• Overall, the most robust global changes in climate extremes are seen in measures of daily temperature, including to some extent, heat waves. Precipitation extremes also appear to be increasing, but there is large spatial variability.
  • There is limited evidence of changes in extremes associated with other climate variables since the mid-20th century.
  • Current datasets indicate no significant observed trends in global tropical cyclone frequency over the past century … No robust trends in annual numbers of tropical storms, hurricanes and major hurricanes counts have been identified over the past 100 years in the North Atlantic basin.
  • In summary, there continues to be a lack of evidence and thus low confidence regarding the sign of trend in the magnitude and/or frequency of floods on a global scale.
  • In summary, there is low confidence in observed trends in small-scale severe weather phenomena such as hail and thunderstorms because of historical data inhomogeneities and inadequacies in monitoring systems.
  • In summary, the current assessment concludes that there is not enough evidence at present to suggest more than low confidence in a global-scale observed trend in drought or dryness (lack of rainfall) since the middle of the 20th century due to lack of direct observations, geographical inconsistencies in the trends, and dependencies of inferred trends on the index choice. Based on updated studies, AR4 conclusions regarding global increasing trends in drought since the 1970s were probably overstated . However, it is likely that the frequency and intensity of drought has increased in the Mediterranean and West Africa and decreased in central North America and north-west Australia since 1950.
  • In summary, confidence in large scale changes in the intensity of extreme extratropical cyclones since 1900 is low .

Professor Pielke concludes:

There is really not much more to be said here – the data says what it says, and what it says is so unavoidably obvious that the IPCC has recognized it in its consensus.

According to this, Mr Climate's conclusion that 'human emissions of greenhouse gases contribute to their frequency and intensity' is, in effect, completely wrong. Remember that the points above come from the IPCC, the central authority for climate alarmism. If the IPCC had been able to find the slightest CAGW signature in the occurrence of extreme weather events they would have been screaming it from the rooftops. They have sought – and sought desperately – but not found: no link has ever been established.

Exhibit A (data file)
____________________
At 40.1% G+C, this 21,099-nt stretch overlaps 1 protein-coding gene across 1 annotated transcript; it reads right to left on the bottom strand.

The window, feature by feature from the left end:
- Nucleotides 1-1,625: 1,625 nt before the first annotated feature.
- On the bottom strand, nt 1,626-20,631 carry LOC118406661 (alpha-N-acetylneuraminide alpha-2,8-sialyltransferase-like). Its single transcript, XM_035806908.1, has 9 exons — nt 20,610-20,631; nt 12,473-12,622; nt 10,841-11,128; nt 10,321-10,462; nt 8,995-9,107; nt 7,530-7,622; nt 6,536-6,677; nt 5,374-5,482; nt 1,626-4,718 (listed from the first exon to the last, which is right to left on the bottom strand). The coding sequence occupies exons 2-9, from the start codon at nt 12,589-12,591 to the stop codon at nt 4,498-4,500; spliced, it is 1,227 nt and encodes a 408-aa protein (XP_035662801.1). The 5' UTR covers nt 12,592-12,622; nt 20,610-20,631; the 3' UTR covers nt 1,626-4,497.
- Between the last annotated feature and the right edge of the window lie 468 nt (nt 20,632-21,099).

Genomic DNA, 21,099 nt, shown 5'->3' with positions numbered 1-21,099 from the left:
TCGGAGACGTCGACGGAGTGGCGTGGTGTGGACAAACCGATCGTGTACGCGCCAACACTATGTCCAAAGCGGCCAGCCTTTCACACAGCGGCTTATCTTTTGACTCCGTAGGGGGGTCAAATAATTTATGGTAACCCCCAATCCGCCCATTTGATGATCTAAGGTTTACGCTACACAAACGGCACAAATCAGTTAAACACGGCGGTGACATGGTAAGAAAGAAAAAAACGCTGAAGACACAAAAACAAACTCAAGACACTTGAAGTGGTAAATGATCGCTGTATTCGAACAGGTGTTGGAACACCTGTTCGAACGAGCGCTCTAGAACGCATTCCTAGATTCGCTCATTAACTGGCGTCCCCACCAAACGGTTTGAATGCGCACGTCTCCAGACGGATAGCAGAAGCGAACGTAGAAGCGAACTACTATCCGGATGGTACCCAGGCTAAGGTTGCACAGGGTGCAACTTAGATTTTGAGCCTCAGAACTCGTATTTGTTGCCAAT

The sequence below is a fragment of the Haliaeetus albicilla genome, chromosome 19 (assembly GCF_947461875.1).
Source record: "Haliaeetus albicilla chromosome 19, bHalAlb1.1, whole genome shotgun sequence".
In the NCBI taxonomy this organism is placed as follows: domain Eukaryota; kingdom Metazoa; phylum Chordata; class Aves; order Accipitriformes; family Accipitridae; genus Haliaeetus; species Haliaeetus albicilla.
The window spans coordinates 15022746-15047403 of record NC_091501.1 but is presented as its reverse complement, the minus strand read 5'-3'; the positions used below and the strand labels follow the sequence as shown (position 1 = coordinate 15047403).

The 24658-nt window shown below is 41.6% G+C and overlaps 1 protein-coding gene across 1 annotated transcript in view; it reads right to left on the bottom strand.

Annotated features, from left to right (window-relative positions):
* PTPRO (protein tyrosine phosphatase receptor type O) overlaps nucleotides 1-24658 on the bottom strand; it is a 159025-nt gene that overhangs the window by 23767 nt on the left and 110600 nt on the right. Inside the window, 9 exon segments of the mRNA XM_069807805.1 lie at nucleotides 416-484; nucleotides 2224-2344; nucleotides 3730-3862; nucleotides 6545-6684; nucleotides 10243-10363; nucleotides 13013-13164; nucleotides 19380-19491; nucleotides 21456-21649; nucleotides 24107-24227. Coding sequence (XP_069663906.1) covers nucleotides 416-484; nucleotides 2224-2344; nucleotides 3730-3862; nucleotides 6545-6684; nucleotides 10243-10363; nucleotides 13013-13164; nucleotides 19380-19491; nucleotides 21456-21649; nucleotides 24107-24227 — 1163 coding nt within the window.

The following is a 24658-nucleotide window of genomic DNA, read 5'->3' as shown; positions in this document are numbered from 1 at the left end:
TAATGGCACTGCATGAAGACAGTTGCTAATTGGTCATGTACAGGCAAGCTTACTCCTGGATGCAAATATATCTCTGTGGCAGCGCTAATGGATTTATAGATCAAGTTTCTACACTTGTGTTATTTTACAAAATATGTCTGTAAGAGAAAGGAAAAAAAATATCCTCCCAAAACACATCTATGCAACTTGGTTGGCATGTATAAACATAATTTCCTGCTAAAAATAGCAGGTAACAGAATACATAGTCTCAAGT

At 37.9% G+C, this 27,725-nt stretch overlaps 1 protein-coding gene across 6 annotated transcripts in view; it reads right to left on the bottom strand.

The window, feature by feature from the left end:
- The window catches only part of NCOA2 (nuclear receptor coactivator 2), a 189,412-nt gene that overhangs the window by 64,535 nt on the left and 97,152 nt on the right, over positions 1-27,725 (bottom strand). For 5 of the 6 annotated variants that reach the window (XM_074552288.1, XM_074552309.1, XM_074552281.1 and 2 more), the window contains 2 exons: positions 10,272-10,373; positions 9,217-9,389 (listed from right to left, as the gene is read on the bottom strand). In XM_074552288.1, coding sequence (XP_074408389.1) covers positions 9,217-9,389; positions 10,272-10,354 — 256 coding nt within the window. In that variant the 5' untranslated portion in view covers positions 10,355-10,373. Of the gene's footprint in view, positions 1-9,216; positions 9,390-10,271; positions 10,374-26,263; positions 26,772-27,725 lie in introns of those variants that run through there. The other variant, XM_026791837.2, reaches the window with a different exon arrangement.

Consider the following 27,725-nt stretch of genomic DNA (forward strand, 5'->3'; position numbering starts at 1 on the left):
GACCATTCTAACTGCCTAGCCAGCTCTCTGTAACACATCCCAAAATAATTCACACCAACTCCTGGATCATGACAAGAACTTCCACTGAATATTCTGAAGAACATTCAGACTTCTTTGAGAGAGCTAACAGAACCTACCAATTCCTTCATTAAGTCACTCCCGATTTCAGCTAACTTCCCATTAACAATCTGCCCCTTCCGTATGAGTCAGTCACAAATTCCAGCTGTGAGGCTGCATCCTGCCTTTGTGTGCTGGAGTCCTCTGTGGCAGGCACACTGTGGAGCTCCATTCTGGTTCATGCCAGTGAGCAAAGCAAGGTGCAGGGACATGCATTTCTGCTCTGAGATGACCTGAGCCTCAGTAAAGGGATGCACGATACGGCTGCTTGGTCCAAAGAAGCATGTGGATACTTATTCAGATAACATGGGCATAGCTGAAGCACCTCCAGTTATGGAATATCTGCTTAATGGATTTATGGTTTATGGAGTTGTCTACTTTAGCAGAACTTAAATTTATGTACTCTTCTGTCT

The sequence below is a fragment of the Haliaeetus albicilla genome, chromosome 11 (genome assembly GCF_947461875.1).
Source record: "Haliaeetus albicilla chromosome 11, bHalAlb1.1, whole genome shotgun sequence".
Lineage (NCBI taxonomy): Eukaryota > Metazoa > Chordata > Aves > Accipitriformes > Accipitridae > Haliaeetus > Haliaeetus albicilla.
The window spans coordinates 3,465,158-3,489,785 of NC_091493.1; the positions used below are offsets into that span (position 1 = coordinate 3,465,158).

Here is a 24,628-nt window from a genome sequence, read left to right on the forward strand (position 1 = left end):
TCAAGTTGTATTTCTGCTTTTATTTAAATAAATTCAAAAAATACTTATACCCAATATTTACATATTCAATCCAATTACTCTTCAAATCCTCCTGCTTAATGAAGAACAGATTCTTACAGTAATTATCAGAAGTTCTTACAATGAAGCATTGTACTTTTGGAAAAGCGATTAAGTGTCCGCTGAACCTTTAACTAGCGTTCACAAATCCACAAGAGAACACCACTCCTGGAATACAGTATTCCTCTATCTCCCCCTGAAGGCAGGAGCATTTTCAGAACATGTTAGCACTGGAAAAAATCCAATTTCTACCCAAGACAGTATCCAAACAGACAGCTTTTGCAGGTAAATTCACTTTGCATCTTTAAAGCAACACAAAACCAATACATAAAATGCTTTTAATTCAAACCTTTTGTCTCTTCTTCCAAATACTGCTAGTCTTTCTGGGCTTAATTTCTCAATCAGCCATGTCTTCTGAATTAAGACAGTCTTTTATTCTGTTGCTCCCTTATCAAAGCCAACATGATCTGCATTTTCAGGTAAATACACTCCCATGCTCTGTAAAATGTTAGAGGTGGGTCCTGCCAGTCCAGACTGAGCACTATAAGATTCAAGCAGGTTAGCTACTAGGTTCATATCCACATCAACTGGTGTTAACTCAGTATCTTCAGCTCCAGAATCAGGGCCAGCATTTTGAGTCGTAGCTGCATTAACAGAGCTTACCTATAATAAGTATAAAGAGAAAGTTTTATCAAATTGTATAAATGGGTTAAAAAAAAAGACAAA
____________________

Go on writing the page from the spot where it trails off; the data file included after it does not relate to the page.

However, for the WMO, WWA and, it seems, Mr Climate, the IPCC's own 'science' can be ignored when it delivers the wrong message.

Why should this worry us? Good question. Here's why: MeteoSchweiz is an official organization of the Swiss Government and this propagandist nonsense is paid for by the public's money. The minimum requirements for such organizations should be honesty and transparency. In contrast, Mr Climate appears to be merely a partisan propagandist, an IPCC science-denier, even.

German original texts

  1. ^ Herausforderung Klimawandel
    Überall auf der Welt gab es auch in diesem Jahr unzählige lokale Extremereignisse, wie Hitzeperioden und Waldbrände. Ein Küsten-El-Niño sorgte in Peru für heftige Niederschläge, Erdrutsche und Todesopfer. Der Nordatlantik erlebte eine sehr aktive Hurrikan-Saison. Harvey, Irma, Maria und José richteten in der Karibik und in den USA grosse Schäden an.
  2. ^ Ereignisse wie diese lassen sich zwar nicht direkt dem Klimawandel zuordnen, zu ihrer Häufigkeit und Intensität tragen die menschlichen Treibhausgasemissionen jedoch bei.